And there are the young men making these offerings. We’re not told what tribe or tribes they’re from, because there are no appointed tribes yet to supply priests for Israel. In fact, the custom was that the heads of the families would make offerings and serve as priests—that’s what we saw in the book of Genesis, when Abraham served as priest for his family, and Isaac for his, and Jacob for his, and so on. But here the young men served. This reminds us that God’s plan was that we all should serve him in righteousness and in purity forever. The rebellion that took place against Moses shortly after this ended with only Levites serving as priests, and that regulation was in place until the moment that Jesus Christ served as our true High Priest and offered his own innocent and holy body on the cross, once and for all time, once and for all sins, ending and fulfilling the Old Testament regulations.
There was also here the Blood of the Covenant. Moses took the blood from the sacrifices, and he poured half of it on the altar—the reminder of God’s presence among the people—and then he sprinkled half of it on the people themselves, to show that they were under the covenant, too. Can you imagine their Twelve vast families, arranged in tent-cities all around the foot of the lofty mountain, and Moses walking up and down pathways like streets within those tent-cities, flinging blood with a stick from a broom tree on each group? The spatters hitting the people as they sang songs, the song getting softer now as Moses approached, so that perhaps it was perfectly quiet as the great prophet of God actually passed by—and a tiny spatter of blood as he moved on to the next group. Did a drop actually touch your forehead? That blood is the blood of the covenant, the blood that makes you part of God’s chosen and holy people. For now you are no longer an extended family on the run, seeing miracles and wondering where you’re going. No—now you are the covenant people. Now God would give his laws. Now God would hold you accountable to those laws and to that way of life until the Messiah comes.
This blood pointed ahead to the blood of that Messiah, of the Savior Jesus Christ. He shed his blood once, for all, and like this blood at Sinai, the blood of Christ was also the blood of the covenant. But not this covenant. The blood of Jesus was called something new. Listen to familiar words from Luke 22:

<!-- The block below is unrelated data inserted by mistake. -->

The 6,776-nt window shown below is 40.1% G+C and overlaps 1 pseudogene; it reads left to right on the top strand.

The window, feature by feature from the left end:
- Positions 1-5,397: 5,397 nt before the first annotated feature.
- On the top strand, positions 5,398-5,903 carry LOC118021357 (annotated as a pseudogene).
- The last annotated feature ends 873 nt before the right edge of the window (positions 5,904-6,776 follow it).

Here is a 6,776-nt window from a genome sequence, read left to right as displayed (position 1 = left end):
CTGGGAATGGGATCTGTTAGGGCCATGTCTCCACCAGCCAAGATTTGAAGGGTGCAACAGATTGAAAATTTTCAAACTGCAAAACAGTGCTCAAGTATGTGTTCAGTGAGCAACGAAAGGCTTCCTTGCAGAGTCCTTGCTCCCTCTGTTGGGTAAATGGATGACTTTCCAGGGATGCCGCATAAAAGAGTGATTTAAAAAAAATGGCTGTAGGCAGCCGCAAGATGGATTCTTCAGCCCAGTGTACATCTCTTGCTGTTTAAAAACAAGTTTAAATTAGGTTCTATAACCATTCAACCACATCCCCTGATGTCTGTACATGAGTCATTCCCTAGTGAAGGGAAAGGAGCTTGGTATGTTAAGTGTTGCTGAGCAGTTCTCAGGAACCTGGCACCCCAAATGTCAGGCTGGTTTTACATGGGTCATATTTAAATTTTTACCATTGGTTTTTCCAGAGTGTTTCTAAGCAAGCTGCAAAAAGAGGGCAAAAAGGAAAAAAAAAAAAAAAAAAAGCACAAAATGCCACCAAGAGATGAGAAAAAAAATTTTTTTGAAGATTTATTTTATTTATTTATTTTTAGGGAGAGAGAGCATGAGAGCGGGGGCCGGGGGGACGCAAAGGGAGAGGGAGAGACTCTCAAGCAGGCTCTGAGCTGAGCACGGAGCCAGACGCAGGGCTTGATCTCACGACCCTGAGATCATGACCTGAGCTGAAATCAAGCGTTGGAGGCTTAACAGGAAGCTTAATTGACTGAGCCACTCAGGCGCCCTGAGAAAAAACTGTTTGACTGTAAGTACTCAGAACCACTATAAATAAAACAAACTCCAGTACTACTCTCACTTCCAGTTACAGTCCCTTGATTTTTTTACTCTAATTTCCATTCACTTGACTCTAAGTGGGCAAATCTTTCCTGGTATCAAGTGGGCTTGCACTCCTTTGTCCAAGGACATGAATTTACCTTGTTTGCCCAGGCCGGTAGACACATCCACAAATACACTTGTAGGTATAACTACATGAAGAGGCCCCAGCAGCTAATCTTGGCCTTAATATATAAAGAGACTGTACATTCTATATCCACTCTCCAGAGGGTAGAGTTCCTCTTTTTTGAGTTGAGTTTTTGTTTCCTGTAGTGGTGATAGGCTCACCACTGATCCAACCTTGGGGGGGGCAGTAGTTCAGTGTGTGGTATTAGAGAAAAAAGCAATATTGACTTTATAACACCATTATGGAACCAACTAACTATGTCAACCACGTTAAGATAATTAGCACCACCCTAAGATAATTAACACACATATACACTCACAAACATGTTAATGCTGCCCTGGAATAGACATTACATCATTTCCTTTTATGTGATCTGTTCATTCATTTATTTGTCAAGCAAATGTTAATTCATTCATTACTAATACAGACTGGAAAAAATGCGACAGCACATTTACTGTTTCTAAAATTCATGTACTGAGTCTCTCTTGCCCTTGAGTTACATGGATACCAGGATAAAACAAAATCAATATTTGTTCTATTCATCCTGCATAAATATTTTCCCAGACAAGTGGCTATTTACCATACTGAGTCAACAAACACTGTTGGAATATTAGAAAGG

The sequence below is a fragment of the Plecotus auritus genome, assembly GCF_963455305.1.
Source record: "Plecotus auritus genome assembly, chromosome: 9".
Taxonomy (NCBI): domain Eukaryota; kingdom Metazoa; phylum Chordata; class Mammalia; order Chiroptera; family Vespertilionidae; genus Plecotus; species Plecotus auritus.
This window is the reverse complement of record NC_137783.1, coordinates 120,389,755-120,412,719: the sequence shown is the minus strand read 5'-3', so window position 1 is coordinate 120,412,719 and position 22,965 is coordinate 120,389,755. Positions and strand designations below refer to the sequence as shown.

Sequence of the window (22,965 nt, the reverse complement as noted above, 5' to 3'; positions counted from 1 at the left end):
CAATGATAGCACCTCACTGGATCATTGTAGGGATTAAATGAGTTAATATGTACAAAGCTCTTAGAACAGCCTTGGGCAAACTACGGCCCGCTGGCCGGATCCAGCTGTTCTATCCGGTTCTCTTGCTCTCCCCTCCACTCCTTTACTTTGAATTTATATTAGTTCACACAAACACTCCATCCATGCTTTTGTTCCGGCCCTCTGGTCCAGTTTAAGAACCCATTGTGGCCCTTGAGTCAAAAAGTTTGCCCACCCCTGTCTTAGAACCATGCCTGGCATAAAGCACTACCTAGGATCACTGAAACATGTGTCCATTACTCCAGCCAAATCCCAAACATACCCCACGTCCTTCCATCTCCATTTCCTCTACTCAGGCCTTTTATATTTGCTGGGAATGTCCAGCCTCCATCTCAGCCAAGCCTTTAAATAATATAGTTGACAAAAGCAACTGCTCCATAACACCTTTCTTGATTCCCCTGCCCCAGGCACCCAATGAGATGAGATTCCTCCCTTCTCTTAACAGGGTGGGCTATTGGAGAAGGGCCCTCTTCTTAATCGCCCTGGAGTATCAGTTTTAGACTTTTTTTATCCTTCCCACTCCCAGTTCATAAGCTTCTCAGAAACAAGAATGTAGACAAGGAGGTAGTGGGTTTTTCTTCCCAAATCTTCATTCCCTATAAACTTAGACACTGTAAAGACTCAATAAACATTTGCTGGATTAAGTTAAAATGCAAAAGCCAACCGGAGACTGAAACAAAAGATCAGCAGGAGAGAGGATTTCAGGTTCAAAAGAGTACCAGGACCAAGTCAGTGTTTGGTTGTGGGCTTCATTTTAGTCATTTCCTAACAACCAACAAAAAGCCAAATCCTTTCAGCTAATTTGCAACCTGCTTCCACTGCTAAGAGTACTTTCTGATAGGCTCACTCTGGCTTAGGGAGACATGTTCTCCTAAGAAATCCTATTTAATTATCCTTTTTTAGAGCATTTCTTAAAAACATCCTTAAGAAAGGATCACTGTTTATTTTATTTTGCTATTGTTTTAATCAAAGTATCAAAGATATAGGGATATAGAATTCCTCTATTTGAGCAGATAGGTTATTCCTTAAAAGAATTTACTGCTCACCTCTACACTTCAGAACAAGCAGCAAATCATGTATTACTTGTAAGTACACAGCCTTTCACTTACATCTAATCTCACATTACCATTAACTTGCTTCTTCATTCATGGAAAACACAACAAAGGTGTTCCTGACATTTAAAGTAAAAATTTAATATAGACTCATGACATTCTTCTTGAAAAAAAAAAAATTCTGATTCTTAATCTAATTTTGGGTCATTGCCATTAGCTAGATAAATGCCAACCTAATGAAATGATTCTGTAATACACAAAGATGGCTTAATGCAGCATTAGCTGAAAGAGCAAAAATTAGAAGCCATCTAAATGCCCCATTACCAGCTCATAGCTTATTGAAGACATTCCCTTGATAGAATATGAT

“In the same way, after the supper, he took the cup, saying, “This cup is the new covenant in my blood, which is poured out for you.”(Luke 22:20).
Those are the words that we cherish and that we silence ourselves to hear whenever we share the Lord’s Supper. This new covenant is what brings us forgiveness directly from the cross into our hearts, through faith in our Crucified Covenant Christ.
This is essential to our relationship with God. Think of what our sins do to us. Our sins smash the altar and knock over twelve pillars. That image of heaven with all believers worshiping around the throne of God? The glimpse is gone—heaven flies away out of reach like a jet plane lifting into the sky. There’s no way for us to jump and grab hold; it’s vanishing into the clouds until its white contrails become part of the clouds themselves. Our sins drag us back and shackle us to our guilt and pull us underground, so that without Christ, without the blood of the covenant, we are helpless, hopeless, and condemned. They say that in some prisons, the architects make the windows especially narrow and deep to heighten the prisoner’s constant realization of no escape. And that’s how it is with mankind in our sins. And we even sin against the blood of the covenant. When we spurn the Lord’s Supper, when we question God’s wisdom in establishing closed communion, when we are tempted to invite anyone forward who does not share our confession of faith despite Paul’s warnings and injunctions in 1 Corinthians 10-11, then we call down judgment on ourselves and not only those who call down God’s judgment by drinking the blood of the covenant in an unworthy manner.
And then—as we realize the depth of our guilt, like the depth of inescapable prison windows, God himself comes and invites our repentance. He invites us to his table like the seventy elders of Israel, and he spreads his forgiveness and his grace over us like that mysterious “Sapphire pavement” in our text, so that although we do not yet see him clearly, we see his grace, we see his love. We feel the effects of his sacrifice and we know that in this meal, in the blood of the new covenant, we have the forgiveness of our sins, the assurance of eternal life, and the joy to serve our God in this lifetime and the next because we, too, are children of this covenant through Jesus Christ, who gives us the peace of God which transcends our understanding, and which guards our hearts and minds in Christ Jesus. Amen.